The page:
Back in those days, death was not feared so much as looked upon with a certain kind of cheerful curiosity and potential entertainment. My grandpa told a story of being electrocuted in bed at night. The older brothers had rigged up some wires from a windmill outside to the inside of the house where they were placed under the younger boys’ mattresses. In the dry, blowing heat of the prairie, quite a lot of power could be generated, startling the literal pants off of someone. He told another story of his younger brother, strung up to the rafters, about to be hanged (those older brothers were merciless). He was beside himself with fright until their father walked in just in time and put a stop to it.

What is death, though, if not the next, more interesting town down the road? Why not go out with a bang and guffaw? In the absence of money and toys and leisure activities, looking at the world through the Jester’s eyes is a skill that gets cultivated and honed. Words take on new meaning. Character traits become amusing. Sober events are looked at from a mirth-filled angle. Everyday strife can be born much easier when born with humor. These attitudes, these genes, get passed down, whether you like it or not.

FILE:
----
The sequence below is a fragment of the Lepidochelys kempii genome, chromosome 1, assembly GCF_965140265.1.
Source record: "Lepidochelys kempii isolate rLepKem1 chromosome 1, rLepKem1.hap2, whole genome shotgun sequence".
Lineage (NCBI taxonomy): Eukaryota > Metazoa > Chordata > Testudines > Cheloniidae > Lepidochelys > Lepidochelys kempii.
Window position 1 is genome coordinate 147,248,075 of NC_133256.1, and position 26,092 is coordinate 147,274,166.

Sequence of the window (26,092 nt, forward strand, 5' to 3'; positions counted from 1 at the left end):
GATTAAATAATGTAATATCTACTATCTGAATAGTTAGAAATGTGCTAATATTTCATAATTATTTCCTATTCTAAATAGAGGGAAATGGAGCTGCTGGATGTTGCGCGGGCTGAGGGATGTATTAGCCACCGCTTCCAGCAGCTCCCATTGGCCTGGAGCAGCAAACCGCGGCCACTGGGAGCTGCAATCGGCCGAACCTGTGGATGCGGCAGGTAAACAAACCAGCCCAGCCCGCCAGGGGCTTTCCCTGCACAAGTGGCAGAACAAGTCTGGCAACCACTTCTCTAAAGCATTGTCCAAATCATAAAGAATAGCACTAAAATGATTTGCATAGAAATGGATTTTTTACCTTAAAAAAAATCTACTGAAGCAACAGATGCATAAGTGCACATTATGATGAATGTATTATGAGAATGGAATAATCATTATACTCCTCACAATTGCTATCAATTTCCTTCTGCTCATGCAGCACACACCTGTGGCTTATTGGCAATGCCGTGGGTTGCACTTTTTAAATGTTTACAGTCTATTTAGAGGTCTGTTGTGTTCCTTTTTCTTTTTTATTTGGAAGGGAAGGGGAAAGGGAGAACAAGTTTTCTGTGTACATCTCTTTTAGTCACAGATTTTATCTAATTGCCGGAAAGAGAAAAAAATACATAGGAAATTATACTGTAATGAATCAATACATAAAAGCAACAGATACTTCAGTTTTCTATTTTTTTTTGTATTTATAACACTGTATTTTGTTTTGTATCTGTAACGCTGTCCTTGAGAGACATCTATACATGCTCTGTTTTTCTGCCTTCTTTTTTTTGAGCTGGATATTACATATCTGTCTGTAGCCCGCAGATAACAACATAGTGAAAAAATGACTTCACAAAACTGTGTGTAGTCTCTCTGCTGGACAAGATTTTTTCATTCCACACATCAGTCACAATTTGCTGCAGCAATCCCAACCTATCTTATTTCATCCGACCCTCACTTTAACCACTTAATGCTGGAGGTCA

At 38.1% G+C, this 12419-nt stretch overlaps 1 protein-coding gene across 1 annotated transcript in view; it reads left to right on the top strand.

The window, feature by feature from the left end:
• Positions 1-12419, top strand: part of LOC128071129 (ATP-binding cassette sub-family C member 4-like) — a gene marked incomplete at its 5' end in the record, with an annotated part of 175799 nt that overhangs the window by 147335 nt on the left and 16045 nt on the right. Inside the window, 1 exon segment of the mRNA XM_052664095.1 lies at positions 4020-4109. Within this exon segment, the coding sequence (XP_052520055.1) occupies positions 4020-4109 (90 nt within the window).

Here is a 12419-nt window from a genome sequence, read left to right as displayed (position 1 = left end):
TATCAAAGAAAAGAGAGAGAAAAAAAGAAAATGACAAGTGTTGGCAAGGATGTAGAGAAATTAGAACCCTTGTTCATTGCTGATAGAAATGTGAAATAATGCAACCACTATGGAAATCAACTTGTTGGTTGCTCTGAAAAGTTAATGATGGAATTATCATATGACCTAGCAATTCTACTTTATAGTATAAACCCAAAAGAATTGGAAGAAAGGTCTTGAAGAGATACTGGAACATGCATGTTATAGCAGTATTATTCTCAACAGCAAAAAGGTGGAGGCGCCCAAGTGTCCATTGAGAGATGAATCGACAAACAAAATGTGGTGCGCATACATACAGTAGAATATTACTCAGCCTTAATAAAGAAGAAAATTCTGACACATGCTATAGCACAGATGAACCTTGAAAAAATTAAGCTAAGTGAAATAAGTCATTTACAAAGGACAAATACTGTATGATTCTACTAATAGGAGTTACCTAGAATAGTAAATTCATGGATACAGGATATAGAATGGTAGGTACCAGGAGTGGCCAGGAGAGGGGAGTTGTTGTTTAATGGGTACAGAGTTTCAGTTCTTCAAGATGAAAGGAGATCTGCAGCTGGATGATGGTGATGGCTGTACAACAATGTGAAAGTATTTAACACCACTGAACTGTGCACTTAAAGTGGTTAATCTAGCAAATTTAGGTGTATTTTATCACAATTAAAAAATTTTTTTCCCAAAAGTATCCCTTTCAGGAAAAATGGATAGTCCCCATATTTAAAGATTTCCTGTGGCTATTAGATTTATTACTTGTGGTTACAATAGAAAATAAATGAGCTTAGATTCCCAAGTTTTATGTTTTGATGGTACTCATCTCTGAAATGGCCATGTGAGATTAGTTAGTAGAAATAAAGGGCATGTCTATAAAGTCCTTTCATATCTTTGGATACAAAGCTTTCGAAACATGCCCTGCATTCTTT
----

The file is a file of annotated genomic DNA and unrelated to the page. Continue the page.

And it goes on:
And then there are the chances to be deliberately funny, in the windswept flatness of my grandpa’s youth.

Play a practical joke on the teacher—sure, why not? Dig a hole, cover it with weeds and sticks, then ask to take her for a walk (as young doting school boys, admiring of a female teacher, will do). Lead her right over the hole and watch her fall in. Laugh till your sides ache and hope that she gets the joke.

What’s funny to the next guy? Better question: what’s funny to a Mininger? What about a cat wandering down the aisle during the middle of a sermon? Or a bull getting loose into the bed of a pickup truck while hurtling down the highway? How about losing the same trailer on a mountain road—twice? The stories become hazy. I don’t even know what’s what anymore, they’ve been told so many times. All I know is that the Mininger laugh is famous for its inopportune timing, its inappropriate arrival (laughing at a funeral, anyone?), and most of all its infuriating meeting of imminent crisis with that first twinkle-in-the-eye chuckle. A blessing and a curse, I tell you.